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Please join us in welcoming our first Author-in-Residence at rgz: Beth Kephart! Beth will be in house through the end of 2009, popping into the blog, chats, and posting video blog entries on the writing life throughout her visit. We are honored to have her among us. Learn more about Beth Kephart and our author-in-residence position.

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Sweetgrass Basket by Marlene Carvell


Sweetgrass Basket by Marlene Carvell

In prose poetry and alternating voices, Sweetgrass Basket tells the story of Mattie and Sarah Tarbell, two Mohawk sisters from upstate New York who are sent to an off-reservation school after the death of their mother. Subject to intimidation and corporal punishment, with little hope of contact with their father, the girls are taught menial tasks to prepare them for life as domestics. After Mattie is falsely accused of stealing, and subsequently runs away, Sarah feels helpless and alone. How Mattie and Sarah protect their culture, memories of family life, and their love for each other under this forced assimilation makes for a powerful, unforgettable historical novel.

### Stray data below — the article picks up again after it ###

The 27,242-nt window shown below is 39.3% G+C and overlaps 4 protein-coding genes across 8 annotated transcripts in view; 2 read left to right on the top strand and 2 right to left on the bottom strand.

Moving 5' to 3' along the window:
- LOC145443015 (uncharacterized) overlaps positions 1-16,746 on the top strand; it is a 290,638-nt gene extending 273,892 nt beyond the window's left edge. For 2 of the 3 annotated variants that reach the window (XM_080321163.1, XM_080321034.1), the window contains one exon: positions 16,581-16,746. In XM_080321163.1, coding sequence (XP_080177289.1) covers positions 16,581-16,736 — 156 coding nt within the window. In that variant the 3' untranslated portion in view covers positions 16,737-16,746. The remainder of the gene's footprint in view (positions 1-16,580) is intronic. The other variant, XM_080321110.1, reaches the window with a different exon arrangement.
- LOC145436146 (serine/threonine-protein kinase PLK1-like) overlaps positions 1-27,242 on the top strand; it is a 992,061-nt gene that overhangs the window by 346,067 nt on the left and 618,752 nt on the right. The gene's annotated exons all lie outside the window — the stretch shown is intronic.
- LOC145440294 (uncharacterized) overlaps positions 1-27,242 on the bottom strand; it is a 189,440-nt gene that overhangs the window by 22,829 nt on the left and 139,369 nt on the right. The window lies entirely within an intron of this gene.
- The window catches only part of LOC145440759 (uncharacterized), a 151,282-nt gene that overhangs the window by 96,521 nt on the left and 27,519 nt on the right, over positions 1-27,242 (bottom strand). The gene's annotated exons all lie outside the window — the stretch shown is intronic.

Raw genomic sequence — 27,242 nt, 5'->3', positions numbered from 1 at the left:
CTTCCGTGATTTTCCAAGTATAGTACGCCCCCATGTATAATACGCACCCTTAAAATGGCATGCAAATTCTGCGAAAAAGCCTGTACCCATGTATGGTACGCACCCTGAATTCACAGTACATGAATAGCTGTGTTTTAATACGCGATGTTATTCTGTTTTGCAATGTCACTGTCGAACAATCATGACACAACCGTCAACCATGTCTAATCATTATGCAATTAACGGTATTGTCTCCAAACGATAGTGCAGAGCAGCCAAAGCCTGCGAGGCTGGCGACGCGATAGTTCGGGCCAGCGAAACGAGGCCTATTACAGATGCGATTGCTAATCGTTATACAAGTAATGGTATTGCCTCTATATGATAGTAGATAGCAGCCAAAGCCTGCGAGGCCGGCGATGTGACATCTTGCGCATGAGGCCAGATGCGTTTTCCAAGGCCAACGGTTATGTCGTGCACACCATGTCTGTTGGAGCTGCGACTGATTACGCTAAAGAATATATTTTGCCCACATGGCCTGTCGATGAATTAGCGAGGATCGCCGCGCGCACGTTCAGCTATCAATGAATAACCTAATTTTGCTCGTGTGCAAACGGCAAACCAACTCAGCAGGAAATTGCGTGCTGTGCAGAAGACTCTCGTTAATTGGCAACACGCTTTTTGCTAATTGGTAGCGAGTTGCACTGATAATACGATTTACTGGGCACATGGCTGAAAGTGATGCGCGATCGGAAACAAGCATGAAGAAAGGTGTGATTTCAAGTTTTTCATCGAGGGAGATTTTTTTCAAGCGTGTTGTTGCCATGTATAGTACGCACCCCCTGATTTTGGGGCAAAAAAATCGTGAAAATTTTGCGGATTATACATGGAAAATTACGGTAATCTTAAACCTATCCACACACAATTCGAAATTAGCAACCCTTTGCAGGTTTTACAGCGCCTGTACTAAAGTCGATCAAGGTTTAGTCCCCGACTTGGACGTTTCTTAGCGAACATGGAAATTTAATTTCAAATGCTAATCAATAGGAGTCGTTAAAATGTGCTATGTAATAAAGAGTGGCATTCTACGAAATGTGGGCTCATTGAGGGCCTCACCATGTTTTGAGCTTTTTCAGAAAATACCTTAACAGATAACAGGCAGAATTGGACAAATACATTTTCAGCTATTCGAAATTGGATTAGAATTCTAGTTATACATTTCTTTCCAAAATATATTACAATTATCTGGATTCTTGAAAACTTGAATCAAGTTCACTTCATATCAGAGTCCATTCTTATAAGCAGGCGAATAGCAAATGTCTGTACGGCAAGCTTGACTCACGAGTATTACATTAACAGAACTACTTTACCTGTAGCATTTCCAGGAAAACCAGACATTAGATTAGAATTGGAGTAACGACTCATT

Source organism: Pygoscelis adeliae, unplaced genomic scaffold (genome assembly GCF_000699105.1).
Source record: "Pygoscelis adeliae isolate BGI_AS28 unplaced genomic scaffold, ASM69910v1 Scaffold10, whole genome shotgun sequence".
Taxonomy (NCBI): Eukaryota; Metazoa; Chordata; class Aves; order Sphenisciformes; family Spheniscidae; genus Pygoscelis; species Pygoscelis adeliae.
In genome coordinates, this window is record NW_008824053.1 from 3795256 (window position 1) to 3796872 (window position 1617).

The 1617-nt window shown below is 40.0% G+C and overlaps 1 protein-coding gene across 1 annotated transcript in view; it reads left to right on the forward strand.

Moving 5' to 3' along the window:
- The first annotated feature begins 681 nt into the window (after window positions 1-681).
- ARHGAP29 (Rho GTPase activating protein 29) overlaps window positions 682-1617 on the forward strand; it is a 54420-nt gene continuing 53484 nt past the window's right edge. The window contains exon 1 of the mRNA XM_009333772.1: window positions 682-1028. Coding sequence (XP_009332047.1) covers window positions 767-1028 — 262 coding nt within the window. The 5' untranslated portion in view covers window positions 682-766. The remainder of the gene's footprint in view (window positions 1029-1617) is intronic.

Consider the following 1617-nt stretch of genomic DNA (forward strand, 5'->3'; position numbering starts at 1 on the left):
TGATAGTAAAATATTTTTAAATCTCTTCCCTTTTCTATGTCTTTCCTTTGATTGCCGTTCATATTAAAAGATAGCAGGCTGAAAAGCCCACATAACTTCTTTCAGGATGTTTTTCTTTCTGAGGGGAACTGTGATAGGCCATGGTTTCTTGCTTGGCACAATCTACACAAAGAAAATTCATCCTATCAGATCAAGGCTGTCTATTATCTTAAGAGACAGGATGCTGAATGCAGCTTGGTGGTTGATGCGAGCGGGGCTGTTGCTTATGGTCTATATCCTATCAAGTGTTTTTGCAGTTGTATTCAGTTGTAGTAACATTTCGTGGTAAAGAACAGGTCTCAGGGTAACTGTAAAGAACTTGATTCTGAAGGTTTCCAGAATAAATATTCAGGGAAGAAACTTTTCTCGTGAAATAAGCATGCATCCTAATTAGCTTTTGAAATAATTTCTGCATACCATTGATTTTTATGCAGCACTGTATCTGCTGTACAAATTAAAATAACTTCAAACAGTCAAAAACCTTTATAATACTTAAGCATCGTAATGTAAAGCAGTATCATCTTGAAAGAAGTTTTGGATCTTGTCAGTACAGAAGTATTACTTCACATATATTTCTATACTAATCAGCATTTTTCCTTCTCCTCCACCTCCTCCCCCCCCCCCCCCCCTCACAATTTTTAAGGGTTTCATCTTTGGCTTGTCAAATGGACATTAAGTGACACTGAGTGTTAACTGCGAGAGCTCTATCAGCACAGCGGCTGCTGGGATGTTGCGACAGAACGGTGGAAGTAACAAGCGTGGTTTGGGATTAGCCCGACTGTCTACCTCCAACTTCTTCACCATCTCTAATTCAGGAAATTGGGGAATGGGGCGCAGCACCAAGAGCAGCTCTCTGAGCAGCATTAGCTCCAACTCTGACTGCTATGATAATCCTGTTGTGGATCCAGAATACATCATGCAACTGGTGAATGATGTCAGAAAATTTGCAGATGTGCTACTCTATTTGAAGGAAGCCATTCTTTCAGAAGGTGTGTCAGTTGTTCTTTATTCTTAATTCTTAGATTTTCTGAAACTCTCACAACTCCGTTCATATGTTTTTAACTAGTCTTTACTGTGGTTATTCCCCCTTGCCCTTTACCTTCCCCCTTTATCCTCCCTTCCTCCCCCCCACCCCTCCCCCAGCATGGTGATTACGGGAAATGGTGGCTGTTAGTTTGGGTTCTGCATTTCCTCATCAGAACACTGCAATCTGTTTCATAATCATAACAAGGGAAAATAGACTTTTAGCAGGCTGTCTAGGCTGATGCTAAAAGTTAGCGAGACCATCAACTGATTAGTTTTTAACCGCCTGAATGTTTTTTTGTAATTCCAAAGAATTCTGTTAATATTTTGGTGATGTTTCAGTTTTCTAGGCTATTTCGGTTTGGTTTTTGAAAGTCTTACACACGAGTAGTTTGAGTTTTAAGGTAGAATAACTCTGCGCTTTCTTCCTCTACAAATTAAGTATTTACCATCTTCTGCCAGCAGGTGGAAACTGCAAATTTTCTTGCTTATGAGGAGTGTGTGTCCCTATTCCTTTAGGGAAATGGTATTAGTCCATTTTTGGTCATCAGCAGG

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"In celebration of Native American Heritage Month, it is an honor to spotlight Marlene Carvell's novel Sweetgrass Basket. In beautiful free verse, Marlene sensitively relays the struggles of two girls clinging to their Mohawk heritage in the midst of forced assimilation. This is a book that should be read and treasured." - Lorie Ann Grover, rgz co-founder

Winner: Jefferson Cup Award (2006)

A Jane Addams Peace Honor Title

CBC Notable Social Studies Trade Book

IRA Children's Book Award Notable

IRA Notable Book for a Global Society

Marlene Carvell

 

Things to Know

 Marlene Carvell


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On the nightstand: Quicksilver (Book One of Neal Stephenson's Trilogy)

Favorite drink while you write: Green tea in the morning, decaf coffee in the evening